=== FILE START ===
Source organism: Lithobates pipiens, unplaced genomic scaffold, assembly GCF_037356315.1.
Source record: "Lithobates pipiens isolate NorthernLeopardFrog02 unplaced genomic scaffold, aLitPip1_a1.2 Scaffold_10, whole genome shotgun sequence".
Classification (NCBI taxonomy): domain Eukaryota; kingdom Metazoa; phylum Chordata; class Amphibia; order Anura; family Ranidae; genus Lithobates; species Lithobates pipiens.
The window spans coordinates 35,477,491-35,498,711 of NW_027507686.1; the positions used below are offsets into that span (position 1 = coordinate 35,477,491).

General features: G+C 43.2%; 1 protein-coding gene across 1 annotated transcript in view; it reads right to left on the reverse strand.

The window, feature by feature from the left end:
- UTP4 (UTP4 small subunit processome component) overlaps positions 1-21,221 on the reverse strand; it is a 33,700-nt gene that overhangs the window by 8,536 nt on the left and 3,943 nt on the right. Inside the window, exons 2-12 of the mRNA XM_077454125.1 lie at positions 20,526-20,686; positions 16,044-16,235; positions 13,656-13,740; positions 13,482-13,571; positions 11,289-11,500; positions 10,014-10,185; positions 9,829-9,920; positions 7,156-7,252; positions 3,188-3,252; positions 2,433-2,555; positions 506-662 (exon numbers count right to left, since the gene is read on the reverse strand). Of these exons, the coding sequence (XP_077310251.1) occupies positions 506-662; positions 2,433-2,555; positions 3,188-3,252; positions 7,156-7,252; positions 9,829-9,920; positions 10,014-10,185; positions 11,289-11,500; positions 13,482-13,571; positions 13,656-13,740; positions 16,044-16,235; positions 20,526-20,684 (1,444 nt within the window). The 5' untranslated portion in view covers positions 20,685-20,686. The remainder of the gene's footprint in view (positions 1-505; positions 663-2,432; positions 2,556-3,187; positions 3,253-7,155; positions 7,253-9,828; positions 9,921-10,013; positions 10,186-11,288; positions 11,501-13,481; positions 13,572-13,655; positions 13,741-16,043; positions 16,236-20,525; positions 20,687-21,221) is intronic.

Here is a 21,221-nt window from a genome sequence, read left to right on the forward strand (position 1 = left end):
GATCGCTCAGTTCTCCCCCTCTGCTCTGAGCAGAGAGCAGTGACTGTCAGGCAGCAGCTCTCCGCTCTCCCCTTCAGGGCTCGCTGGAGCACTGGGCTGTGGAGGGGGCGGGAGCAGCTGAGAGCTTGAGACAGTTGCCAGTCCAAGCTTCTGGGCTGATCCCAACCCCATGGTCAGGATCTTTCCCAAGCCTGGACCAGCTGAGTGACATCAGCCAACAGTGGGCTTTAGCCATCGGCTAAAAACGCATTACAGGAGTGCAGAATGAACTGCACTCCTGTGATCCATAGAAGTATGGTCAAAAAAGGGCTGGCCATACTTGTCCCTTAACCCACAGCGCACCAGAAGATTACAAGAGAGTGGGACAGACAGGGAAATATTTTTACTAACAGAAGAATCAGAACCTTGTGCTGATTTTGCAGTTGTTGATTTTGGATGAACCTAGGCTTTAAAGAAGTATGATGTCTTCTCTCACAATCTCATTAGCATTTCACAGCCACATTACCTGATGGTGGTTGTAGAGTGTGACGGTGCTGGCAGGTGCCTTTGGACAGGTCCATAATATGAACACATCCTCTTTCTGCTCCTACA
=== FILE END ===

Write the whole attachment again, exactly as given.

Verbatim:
Source organism: Lithobates pipiens, unplaced genomic scaffold, assembly GCF_037356315.1.
Source record: "Lithobates pipiens isolate NorthernLeopardFrog02 unplaced genomic scaffold, aLitPip1_a1.2 Scaffold_10, whole genome shotgun sequence".
Classification (NCBI taxonomy): domain Eukaryota; kingdom Metazoa; phylum Chordata; class Amphibia; order Anura; family Ranidae; genus Lithobates; species Lithobates pipiens.
The window spans coordinates 35,477,491-35,498,711 of NW_027507686.1; the positions used below are offsets into that span (position 1 = coordinate 35,477,491).

General features: G+C 43.2%; 1 protein-coding gene across 1 annotated transcript in view; it reads right to left on the reverse strand.

The window, feature by feature from the left end:
- UTP4 (UTP4 small subunit processome component) overlaps positions 1-21,221 on the reverse strand; it is a 33,700-nt gene that overhangs the window by 8,536 nt on the left and 3,943 nt on the right. Inside the window, exons 2-12 of the mRNA XM_077454125.1 lie at positions 20,526-20,686; positions 16,044-16,235; positions 13,656-13,740; positions 13,482-13,571; positions 11,289-11,500; positions 10,014-10,185; positions 9,829-9,920; positions 7,156-7,252; positions 3,188-3,252; positions 2,433-2,555; positions 506-662 (exon numbers count right to left, since the gene is read on the reverse strand). Of these exons, the coding sequence (XP_077310251.1) occupies positions 506-662; positions 2,433-2,555; positions 3,188-3,252; positions 7,156-7,252; positions 9,829-9,920; positions 10,014-10,185; positions 11,289-11,500; positions 13,482-13,571; positions 13,656-13,740; positions 16,044-16,235; positions 20,526-20,684 (1,444 nt within the window). The 5' untranslated portion in view covers positions 20,685-20,686. The remainder of the gene's footprint in view (positions 1-505; positions 663-2,432; positions 2,556-3,187; positions 3,253-7,155; positions 7,253-9,828; positions 9,921-10,013; positions 10,186-11,288; positions 11,501-13,481; positions 13,572-13,655; positions 13,741-16,043; positions 16,236-20,525; positions 20,687-21,221) is intronic.

Here is a 21,221-nt window from a genome sequence, read left to right on the forward strand (position 1 = left end):
GATCGCTCAGTTCTCCCCCTCTGCTCTGAGCAGAGAGCAGTGACTGTCAGGCAGCAGCTCTCCGCTCTCCCCTTCAGGGCTCGCTGGAGCACTGGGCTGTGGAGGGGGCGGGAGCAGCTGAGAGCTTGAGACAGTTGCCAGTCCAAGCTTCTGGGCTGATCCCAACCCCATGGTCAGGATCTTTCCCAAGCCTGGACCAGCTGAGTGACATCAGCCAACAGTGGGCTTTAGCCATCGGCTAAAAACGCATTACAGGAGTGCAGAATGAACTGCACTCCTGTGATCCATAGAAGTATGGTCAAAAAAGGGCTGGCCATACTTGTCCCTTAACCCACAGCGCACCAGAAGATTACAAGAGAGTGGGACAGACAGGGAAATATTTTTACTAACAGAAGAATCAGAACCTTGTGCTGATTTTGCAGTTGTTGATTTTGGATGAACCTAGGCTTTAAAGAAGTATGATGTCTTCTCTCACAATCTCATTAGCATTTCACAGCCACATTACCTGATGGTGGTTGTAGAGTGTGACGGTGCTGGCAGGTGCCTTTGGACAGGTCCATAATATGAACACATCCTCTTTCTGCTCCTACA